I personally rather detest that whole idea. My own sense is that life is rather like Medea, a very nasty mother, not a good mother. And life does have effects on atmospheres, but they may not be the effects that we Earth-loving, oxygen-loving creatures like best. As we know, microbes can produce massive quantities of hydrogen sulfite, which is really tough to breathe.
FLATOW: Let's go to the phones. Let's go to Jared in Portland, Oregon. Hi, Jared.
JARED (Caller): Hi. How's it going?
FLATOW: Hi, there. Go ahead.
JARED: Hi. Well, you mentioned (unintelligible) falling through space and whatnot, and I was specifically concerned about mold spores or fungal life being of extraterrestrial origin and being able to hibernate and somehow being (unintelligible) on Earth or other Earth-like planets.
FLATOW: That's a good question. Spores are pretty hardy, aren't they, here on Earth? Could they be floating around, waiting to land on something? Ejected by those rocks we talked about, hitting the Earth, going towards the moon, who knows? I know, Paul, you'd like to comment on that one. Go ahead.
Dr. DAVIES: Fred Hoyle gave me my first job, and I always feel like I should say something nice about him.
(Soundbite of laughter)
Dr. DAVIES: And he was the one who pioneered the idea that microbial spores could travel through space. Now, I mentioned earlier about it's a pretty harsh environment and that radiation is a real killer.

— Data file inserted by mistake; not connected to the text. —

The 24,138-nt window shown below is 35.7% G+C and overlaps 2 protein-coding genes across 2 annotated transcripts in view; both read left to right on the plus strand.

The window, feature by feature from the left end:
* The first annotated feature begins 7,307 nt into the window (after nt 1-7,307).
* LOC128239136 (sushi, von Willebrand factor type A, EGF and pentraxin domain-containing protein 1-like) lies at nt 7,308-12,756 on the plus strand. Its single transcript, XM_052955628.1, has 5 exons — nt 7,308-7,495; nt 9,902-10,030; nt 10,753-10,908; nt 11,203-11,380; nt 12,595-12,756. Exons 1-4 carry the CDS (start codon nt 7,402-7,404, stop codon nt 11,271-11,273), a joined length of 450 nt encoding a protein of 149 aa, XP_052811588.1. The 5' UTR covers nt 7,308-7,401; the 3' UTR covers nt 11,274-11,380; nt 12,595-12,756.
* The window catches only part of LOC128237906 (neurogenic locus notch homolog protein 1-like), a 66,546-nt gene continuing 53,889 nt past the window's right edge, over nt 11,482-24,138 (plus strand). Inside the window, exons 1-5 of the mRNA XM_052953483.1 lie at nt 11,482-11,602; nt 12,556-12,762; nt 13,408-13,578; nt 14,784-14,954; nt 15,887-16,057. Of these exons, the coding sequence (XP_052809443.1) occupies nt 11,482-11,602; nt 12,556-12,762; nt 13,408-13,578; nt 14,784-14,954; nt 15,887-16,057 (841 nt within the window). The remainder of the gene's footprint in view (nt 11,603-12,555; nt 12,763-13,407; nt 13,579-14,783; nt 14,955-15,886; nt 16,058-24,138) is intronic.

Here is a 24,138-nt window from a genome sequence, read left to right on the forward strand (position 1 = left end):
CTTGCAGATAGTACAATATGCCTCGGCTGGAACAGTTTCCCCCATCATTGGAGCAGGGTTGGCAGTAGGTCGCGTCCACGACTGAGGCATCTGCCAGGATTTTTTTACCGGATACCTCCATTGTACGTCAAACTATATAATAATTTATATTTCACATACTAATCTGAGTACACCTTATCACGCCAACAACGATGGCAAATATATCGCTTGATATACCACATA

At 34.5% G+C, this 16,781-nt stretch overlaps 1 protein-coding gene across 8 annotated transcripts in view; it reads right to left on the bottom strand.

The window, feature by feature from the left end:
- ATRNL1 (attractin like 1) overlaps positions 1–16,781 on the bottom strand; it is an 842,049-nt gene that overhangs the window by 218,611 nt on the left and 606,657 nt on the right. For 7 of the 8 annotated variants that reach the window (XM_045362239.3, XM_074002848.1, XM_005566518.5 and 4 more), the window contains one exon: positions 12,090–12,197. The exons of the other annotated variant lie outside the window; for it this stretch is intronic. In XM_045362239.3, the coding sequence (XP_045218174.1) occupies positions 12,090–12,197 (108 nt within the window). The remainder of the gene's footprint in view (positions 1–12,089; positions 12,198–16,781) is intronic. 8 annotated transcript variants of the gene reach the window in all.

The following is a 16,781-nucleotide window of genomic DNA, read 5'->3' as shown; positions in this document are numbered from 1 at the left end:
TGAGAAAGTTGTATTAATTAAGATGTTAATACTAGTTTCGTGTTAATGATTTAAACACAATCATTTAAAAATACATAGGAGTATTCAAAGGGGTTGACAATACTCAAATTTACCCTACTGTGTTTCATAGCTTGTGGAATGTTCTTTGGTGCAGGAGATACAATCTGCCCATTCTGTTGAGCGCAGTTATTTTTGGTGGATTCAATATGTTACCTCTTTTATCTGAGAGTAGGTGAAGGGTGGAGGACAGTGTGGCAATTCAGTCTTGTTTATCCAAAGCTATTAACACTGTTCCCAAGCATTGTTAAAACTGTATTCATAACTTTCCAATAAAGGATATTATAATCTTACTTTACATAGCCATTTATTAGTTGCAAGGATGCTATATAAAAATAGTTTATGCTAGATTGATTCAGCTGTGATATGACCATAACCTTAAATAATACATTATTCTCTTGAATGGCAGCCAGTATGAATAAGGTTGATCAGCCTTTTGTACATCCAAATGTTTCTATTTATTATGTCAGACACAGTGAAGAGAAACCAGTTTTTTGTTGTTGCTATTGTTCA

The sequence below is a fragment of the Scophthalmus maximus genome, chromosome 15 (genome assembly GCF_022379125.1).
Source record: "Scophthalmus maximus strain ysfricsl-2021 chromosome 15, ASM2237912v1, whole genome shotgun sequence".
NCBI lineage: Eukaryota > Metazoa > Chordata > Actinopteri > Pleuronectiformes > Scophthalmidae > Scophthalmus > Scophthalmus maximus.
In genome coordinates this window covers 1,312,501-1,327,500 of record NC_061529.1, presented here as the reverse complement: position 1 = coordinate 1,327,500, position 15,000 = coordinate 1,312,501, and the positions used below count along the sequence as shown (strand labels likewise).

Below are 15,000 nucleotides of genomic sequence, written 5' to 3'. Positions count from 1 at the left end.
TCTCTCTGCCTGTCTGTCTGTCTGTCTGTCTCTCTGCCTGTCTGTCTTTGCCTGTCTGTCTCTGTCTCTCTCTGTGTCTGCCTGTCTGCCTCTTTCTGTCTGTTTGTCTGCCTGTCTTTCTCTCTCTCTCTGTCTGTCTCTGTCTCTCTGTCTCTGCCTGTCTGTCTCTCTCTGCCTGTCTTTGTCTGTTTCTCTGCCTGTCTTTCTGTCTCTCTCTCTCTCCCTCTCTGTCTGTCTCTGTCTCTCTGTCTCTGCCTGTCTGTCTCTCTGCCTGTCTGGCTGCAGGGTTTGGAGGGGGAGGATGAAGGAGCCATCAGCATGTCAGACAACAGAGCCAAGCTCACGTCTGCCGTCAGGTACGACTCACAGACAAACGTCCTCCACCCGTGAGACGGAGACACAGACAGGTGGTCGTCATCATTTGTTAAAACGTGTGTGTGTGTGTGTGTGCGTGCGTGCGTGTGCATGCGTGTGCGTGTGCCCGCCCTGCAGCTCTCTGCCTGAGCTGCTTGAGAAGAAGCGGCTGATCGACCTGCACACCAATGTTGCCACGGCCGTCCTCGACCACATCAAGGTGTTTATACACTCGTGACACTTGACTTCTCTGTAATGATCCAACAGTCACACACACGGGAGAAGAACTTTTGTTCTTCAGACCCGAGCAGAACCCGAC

But a slight variance of this I think does work, and that we've already discussed, that asteroids and comets slam into planets with enough force to splatter rocks all around the solar system. And some of these rocks inevitably will convey microorganisms into space. It's very easy show that they can be lifted off a planet that's small enough that the shock of ejection doesn't kill them.
And they, in spore-like form, they can survive, it's estimated, for millions and millions of years in outer space. And so some fraction of those will find their way to other planets. So I think that basic idea works.
People say, well, couldn't I spread all around the galaxy that way? The answer is, I think, no. Within our solar system there's a very good chance - I think the figure is 7.5 percent of miles (unintelligible) hits Earth eventually.
But the chances of a rock that's knocked off here, for example, ever hitting another Earth-like planet in another star system or that way away is infinitesimal. So I think it won't go farther than one planetary system.
FLATOW: We're talking about astrobiology this hour on SCIENCE FRIDAY from NPR News. I'm Ira Flatow here in Tempe, Arizona, at Arizona State University.
And a tweet came in from Red Roy(ph), who wants to know how does an Earth rock get to the moon to begin with? I mean, it's a hard concept for we to understand. How - I mean, we see rockets taking all this kind of fuel to blast off from Earth; how can a rock do it?
Dr. DAVIES: You know, when comets and asteroids slam into the Earth, there are big…
FLATOW: Even today?
Dr. DAVIES: Absolutely.
Dr. DAVIES: Even today, there is a finite probability that a large enough rock will hit Earth to knock Earth's rocks to the Moon, to Mars and elsewhere into solar orbit, absolutely.
Dr. WARD: When the asteroid hit the Earth 65 million years ago, it threw a whole lot of Earth rocks up there. So, it's not inconceivable that we have dinosaur bones on the moon. We certainly have shown that…
FLATOW: That would be a reason to get us to go back, won't it?